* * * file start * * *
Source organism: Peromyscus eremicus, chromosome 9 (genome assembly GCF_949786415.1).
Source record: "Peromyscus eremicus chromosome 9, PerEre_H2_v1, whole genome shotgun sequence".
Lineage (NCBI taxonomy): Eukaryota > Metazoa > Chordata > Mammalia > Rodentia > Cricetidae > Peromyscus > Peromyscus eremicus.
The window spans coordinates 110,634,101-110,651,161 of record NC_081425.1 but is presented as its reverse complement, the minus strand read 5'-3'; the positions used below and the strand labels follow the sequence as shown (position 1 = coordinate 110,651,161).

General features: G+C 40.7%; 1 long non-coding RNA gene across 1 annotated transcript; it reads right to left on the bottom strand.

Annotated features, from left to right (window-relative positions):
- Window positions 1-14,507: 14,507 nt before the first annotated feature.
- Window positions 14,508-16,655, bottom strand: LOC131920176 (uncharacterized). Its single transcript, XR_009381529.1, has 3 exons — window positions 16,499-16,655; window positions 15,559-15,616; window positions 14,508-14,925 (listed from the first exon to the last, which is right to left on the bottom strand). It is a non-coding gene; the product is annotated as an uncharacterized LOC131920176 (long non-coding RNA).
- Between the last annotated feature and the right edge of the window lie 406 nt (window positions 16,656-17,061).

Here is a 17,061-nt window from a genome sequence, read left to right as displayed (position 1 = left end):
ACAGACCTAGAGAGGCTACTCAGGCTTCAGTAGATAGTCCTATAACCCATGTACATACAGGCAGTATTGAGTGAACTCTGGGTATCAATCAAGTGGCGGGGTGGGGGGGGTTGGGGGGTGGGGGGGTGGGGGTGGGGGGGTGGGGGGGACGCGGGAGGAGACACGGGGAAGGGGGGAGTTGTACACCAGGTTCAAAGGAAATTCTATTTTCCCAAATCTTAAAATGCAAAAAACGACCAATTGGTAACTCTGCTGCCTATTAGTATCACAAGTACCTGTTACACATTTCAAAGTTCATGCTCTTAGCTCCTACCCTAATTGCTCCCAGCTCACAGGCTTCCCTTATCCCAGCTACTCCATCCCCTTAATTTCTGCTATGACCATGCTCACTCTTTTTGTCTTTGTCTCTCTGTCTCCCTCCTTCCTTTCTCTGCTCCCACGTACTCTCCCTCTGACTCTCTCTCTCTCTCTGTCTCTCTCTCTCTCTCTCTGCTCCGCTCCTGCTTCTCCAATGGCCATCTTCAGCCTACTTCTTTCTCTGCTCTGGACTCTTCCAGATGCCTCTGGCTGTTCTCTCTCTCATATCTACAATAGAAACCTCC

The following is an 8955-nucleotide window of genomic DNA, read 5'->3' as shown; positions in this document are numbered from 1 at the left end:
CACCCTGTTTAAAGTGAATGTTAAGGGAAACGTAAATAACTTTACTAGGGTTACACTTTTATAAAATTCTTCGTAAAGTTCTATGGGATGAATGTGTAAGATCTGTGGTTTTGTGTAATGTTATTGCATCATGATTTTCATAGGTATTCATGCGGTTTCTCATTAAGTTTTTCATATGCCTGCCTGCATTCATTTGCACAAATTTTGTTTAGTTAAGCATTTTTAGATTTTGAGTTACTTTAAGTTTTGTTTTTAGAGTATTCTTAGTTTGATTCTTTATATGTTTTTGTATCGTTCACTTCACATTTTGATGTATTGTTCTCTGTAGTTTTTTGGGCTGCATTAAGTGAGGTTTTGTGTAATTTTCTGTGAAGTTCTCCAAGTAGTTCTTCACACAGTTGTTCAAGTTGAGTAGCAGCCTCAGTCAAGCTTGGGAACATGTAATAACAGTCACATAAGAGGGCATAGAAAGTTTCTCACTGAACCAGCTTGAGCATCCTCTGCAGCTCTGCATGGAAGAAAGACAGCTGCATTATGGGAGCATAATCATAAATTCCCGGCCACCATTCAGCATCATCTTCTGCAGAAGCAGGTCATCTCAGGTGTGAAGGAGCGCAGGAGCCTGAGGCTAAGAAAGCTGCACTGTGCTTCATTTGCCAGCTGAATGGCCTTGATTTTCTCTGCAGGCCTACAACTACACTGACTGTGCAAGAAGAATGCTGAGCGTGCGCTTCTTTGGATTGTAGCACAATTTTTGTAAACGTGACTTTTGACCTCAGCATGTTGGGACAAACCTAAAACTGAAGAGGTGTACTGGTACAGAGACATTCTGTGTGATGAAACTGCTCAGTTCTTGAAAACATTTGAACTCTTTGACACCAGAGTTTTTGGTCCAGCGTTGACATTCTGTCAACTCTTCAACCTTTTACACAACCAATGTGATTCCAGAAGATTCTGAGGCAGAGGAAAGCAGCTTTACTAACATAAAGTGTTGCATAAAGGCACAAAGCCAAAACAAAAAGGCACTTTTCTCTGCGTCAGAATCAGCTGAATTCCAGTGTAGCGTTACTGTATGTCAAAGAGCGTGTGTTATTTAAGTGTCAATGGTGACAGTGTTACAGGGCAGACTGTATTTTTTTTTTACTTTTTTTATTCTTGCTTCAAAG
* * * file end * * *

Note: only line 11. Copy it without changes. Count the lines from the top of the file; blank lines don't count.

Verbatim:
ACAGACCTAGAGAGGCTACTCAGGCTTCAGTAGATAGTCCTATAACCCATGTACATACAGGCAGTATTGAGTGAACTCTGGGTATCAATCAAGTGGCGGGGTGGGGGGGGTTGGGGGGTGGGGGGGTGGGGGTGGGGGGGTGGGGGGGACGCGGGAGGAGACACGGGGAAGGGGGGAGTTGTACACCAGGTTCAAAGGAAATTCTATTTTCCCAAATCTTAAAATGCAAAAAACGACCAATTGGTAACTCTGCTGCCTATTAGTATCACAAGTACCTGTTACACATTTCAAAGTTCATGCTCTTAGCTCCTACCCTAATTGCTCCCAGCTCACAGGCTTCCCTTATCCCAGCTACTCCATCCCCTTAATTTCTGCTATGACCATGCTCACTCTTTTTGTCTTTGTCTCTCTGTCTCCCTCCTTCCTTTCTCTGCTCCCACGTACTCTCCCTCTGACTCTCTCTCTCTCTCTGTCTCTCTCTCTCTCTCTCTGCTCCGCTCCTGCTTCTCCAATGGCCATCTTCAGCCTACTTCTTTCTCTGCTCTGGACTCTTCCAGATGCCTCTGGCTGTTCTCTCTCTCATATCTACAATAGAAACCTCC